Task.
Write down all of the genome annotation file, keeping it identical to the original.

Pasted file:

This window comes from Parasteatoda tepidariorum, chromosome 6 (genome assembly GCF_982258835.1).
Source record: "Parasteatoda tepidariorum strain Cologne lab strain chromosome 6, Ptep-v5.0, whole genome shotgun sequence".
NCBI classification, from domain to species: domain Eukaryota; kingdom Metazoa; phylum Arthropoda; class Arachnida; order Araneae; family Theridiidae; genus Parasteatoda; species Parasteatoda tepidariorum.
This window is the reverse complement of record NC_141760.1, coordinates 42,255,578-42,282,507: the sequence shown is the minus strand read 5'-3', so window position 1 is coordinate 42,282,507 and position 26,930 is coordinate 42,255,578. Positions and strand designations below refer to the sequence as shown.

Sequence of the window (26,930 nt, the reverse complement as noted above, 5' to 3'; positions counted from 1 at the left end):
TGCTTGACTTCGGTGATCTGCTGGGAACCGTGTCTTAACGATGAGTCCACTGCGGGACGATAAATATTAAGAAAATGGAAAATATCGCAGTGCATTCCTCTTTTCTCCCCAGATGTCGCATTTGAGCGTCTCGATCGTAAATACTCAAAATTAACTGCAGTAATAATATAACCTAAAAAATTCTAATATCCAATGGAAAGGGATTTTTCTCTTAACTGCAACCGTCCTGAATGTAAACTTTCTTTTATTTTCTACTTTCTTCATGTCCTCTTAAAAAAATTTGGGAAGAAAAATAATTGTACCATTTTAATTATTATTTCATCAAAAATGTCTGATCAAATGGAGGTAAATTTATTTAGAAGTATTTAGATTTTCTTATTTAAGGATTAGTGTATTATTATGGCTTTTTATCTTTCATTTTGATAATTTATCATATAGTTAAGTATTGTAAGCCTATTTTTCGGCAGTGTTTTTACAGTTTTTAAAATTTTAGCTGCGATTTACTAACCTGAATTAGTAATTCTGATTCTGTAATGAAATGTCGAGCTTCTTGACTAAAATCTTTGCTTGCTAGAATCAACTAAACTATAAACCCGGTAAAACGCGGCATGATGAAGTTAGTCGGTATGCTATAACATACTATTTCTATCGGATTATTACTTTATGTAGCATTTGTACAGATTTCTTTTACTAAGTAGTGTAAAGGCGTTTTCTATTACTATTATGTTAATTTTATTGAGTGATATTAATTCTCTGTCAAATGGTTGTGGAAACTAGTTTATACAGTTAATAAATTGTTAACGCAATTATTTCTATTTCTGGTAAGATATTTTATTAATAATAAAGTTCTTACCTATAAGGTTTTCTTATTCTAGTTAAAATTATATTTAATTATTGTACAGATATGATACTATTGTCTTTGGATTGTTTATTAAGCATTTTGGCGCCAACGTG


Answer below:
This window comes from Parasteatoda tepidariorum, chromosome 6 (genome assembly GCF_982258835.1).
Source record: "Parasteatoda tepidariorum strain Cologne lab strain chromosome 6, Ptep-v5.0, whole genome shotgun sequence".
NCBI classification, from domain to species: domain Eukaryota; kingdom Metazoa; phylum Arthropoda; class Arachnida; order Araneae; family Theridiidae; genus Parasteatoda; species Parasteatoda tepidariorum.
This window is the reverse complement of record NC_141760.1, coordinates 42,255,578-42,282,507: the sequence shown is the minus strand read 5'-3', so window position 1 is coordinate 42,282,507 and position 26,930 is coordinate 42,255,578. Positions and strand designations below refer to the sequence as shown.

Sequence of the window (26,930 nt, the reverse complement as noted above, 5' to 3'; positions counted from 1 at the left end):
TGCTTGACTTCGGTGATCTGCTGGGAACCGTGTCTTAACGATGAGTCCACTGCGGGACGATAAATATTAAGAAAATGGAAAATATCGCAGTGCATTCCTCTTTTCTCCCCAGATGTCGCATTTGAGCGTCTCGATCGTAAATACTCAAAATTAACTGCAGTAATAATATAACCTAAAAAATTCTAATATCCAATGGAAAGGGATTTTTCTCTTAACTGCAACCGTCCTGAATGTAAACTTTCTTTTATTTTCTACTTTCTTCATGTCCTCTTAAAAAAATTTGGGAAGAAAAATAATTGTACCATTTTAATTATTATTTCATCAAAAATGTCTGATCAAATGGAGGTAAATTTATTTAGAAGTATTTAGATTTTCTTATTTAAGGATTAGTGTATTATTATGGCTTTTTATCTTTCATTTTGATAATTTATCATATAGTTAAGTATTGTAAGCCTATTTTTCGGCAGTGTTTTTACAGTTTTTAAAATTTTAGCTGCGATTTACTAACCTGAATTAGTAATTCTGATTCTGTAATGAAATGTCGAGCTTCTTGACTAAAATCTTTGCTTGCTAGAATCAACTAAACTATAAACCCGGTAAAACGCGGCATGATGAAGTTAGTCGGTATGCTATAACATACTATTTCTATCGGATTATTACTTTATGTAGCATTTGTACAGATTTCTTTTACTAAGTAGTGTAAAGGCGTTTTCTATTACTATTATGTTAATTTTATTGAGTGATATTAATTCTCTGTCAAATGGTTGTGGAAACTAGTTTATACAGTTAATAAATTGTTAACGCAATTATTTCTATTTCTGGTAAGATATTTTATTAATAATAAAGTTCTTACCTATAAGGTTTTCTTATTCTAGTTAAAATTATATTTAATTATTGTACAGATATGATACTATTGTCTTTGGATTGTTTATTAAGCATTTTGGCGCCAACGTG